If it intends to use the method or field ID for a longer period of time.

JNI does not impose any restrictions on how to implement field and method IDs internally.

7. programming error report

JNI does not check for programming errors, such as passing NULL pointers or illegal parameter types. Illegal parameter types include the use of ordinary Java objects instead of Java class objects. For the following reasons, JNI does not check for these programming errors:

  • Forcing the JNI function to check all possible error conditions will reduce the performance of normal (correct) native methods.
  • In many cases, there is not enough runtime type information to perform such checks.

Most C library functions cannot prevent programming errors. For example, the printf() function usually causes a runtime error when it receives an invalid address, rather than returning an error code. Forcing C library functions to check all possible error conditions may result in repeated such checks-once in user code and then in the library again.

Programmers must not pass illegal pointers or parameters of the wrong type to JNI functions. Doing so may cause arbitrary consequences, including system state corruption or VM crashes.

8. Java exception

JNI allows native methods to raise arbitrary Java exceptions. Native code can also handle unhandled Java exceptions. Unhandled Java exceptions will be propagated back to the VM.

8.1 Exception and error codes

Some JNI functions use the Java exception mechanism to report error conditions. In most cases, JNI functions report error conditions by returning error codes and throwing Java exceptions. The error code is usually a special return value (such as NULL), which is outside the range of the normal return value. Therefore, programmers can:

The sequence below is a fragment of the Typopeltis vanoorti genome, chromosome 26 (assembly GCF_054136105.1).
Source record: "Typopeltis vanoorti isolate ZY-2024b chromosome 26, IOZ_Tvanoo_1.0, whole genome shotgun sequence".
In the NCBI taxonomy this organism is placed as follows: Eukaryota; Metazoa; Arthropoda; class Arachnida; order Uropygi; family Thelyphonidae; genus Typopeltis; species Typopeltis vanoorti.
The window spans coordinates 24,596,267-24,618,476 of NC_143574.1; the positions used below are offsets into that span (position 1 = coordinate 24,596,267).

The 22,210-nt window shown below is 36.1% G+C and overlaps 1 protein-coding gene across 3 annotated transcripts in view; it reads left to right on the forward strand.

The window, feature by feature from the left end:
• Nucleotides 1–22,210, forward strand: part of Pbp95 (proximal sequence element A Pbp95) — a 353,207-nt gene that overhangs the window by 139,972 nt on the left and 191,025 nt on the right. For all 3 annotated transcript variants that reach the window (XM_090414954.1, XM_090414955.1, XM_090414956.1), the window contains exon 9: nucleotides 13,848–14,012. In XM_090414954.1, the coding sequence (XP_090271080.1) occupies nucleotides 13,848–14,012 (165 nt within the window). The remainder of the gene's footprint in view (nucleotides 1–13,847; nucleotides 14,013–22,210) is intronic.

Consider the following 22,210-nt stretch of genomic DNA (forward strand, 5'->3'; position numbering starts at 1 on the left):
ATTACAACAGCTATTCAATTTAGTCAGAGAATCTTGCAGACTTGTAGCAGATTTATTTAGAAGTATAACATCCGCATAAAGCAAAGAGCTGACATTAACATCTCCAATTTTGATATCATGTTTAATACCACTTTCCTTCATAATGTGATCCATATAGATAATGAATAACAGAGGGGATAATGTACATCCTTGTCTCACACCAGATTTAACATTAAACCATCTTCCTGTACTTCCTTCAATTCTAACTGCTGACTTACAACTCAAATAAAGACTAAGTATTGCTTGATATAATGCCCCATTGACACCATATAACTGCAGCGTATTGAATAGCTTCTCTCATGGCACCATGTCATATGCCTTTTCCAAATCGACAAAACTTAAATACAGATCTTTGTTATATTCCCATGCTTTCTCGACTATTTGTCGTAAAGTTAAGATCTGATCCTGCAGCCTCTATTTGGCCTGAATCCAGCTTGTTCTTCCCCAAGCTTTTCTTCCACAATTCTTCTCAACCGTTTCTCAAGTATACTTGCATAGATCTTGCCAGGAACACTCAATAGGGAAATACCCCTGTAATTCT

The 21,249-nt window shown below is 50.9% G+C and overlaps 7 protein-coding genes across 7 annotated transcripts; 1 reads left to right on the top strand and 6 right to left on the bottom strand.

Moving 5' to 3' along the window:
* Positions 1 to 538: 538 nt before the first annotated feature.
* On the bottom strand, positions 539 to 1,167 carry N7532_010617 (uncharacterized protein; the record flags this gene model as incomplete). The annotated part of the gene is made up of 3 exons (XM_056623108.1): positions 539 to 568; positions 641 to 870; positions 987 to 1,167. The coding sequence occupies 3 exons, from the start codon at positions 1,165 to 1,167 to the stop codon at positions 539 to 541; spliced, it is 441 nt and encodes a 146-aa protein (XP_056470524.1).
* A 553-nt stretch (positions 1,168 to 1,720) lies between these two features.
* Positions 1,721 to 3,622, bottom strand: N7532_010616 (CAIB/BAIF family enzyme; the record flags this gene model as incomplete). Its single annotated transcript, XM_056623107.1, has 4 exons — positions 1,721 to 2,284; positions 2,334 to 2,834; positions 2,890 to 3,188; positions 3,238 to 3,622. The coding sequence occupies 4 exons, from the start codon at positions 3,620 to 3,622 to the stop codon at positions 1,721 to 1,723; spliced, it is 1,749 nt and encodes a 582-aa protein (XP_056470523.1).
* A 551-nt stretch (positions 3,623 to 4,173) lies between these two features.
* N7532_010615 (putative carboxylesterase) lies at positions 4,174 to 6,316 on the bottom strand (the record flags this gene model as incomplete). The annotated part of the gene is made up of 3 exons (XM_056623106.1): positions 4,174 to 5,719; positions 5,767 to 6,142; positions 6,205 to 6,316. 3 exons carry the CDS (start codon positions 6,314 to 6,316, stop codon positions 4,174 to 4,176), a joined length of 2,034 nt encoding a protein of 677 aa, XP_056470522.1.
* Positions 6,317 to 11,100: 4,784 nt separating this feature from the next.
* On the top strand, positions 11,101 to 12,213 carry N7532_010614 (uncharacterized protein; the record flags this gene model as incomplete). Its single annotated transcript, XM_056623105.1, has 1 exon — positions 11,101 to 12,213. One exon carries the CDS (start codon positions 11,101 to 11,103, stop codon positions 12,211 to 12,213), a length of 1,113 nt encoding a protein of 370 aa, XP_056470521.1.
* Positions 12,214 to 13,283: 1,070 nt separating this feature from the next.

• Quickly check the return value of the previous JNI call to determine whether an error has occurred, and
  • Call a function ExceptionOccurred() to obtain an exception object containing a more detailed description of the error condition.

In two cases, the programmer needs to check the exception and cannot check the error code first:

  • The JNI function that calls the Java method returns the result of the Java method. The programmer must call ExceptionOccurred() to check for exceptions that may occur during the execution of the Java method.
  • Some JNI array access functions do not return error codes, but may throw ArrayIndexOutOfBoundsException or ArrayStoreException.

In all other cases, a non-error return value ensures that no exception will be thrown.

8.2 Asynchronous exception

In the case of multiple threads, threads other than the current thread may issue asynchronous exceptions. Asynchronous exceptions will not immediately affect the execution of native code in the current thread until:

  • Native code calls one of the JNI functions that may cause synchronization exceptions, or
  • Native code uses ExceptionOccurred() to explicitly check for synchronous and asynchronous exceptions.

Please note that only those JNI functions that may cause synchronous exceptions will check for asynchronous exceptions.

Local methods should insert ExceptionOccurred() checks where necessary (for example, in a tight loop without other exception checks) to ensure that the current thread responds to asynchronous exceptions within a reasonable time.

8.3 Exception handling

There are two ways to handle exceptions in native code:

  • The native method can choose to return immediately, causing an exception to be thrown in the Java code that initiated the native method call.
  • Native code can clear the exception by calling ExceptionClear(), and then execute its own exception handling code.

After the exception is raised, the native code must first clear the exception, and then make other JNI calls. When there is a pending exception, the JNI functions that can be safely called are:

ExceptionOccurred() ExceptionDescribe() ExceptionClear() ExceptionCheck() ReleaseStringChars() ReleaseStringUTFChars() ReleaseStringCritical() Release<Type>ArrayElements() ReleasePrimitiveArrayCritical() DeleteLocalRef() DeleteGlobalRef() DeleteWeakGlobalRef() MonitorExit() PushLocalFrame() PopLocalFrame() Copy code